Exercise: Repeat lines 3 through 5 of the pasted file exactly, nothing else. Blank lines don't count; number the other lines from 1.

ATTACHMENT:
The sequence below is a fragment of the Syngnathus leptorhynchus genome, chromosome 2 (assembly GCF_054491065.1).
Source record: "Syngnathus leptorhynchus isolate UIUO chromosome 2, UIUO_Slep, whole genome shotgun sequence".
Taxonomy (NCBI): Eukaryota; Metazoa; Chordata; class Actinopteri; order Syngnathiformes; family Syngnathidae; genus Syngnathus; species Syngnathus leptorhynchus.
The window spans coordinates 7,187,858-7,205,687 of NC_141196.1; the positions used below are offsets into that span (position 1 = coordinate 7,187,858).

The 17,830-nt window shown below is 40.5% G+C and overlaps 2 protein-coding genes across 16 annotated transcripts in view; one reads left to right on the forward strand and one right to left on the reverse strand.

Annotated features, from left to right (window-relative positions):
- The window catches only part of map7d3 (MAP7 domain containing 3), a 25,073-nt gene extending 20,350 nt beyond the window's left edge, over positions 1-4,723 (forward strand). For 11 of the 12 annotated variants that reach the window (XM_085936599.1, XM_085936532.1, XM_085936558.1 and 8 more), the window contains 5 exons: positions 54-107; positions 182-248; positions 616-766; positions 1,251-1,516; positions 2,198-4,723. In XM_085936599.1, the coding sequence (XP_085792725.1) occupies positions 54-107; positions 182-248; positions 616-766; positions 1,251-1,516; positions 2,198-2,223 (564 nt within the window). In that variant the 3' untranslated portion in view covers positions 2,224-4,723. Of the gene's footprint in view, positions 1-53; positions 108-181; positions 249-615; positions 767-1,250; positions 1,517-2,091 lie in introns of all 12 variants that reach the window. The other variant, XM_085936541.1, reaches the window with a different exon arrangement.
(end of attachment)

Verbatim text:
Taxonomy (NCBI): Eukaryota; Metazoa; Chordata; class Actinopteri; order Syngnathiformes; family Syngnathidae; genus Syngnathus; species Syngnathus leptorhynchus.
The window spans coordinates 7,187,858-7,205,687 of NC_141196.1; the positions used below are offsets into that span (position 1 = coordinate 7,187,858).

The 17,830-nt window shown below is 40.5% G+C and overlaps 2 protein-coding genes across 16 annotated transcripts in view; one reads left to right on the forward strand and one right to left on the reverse strand.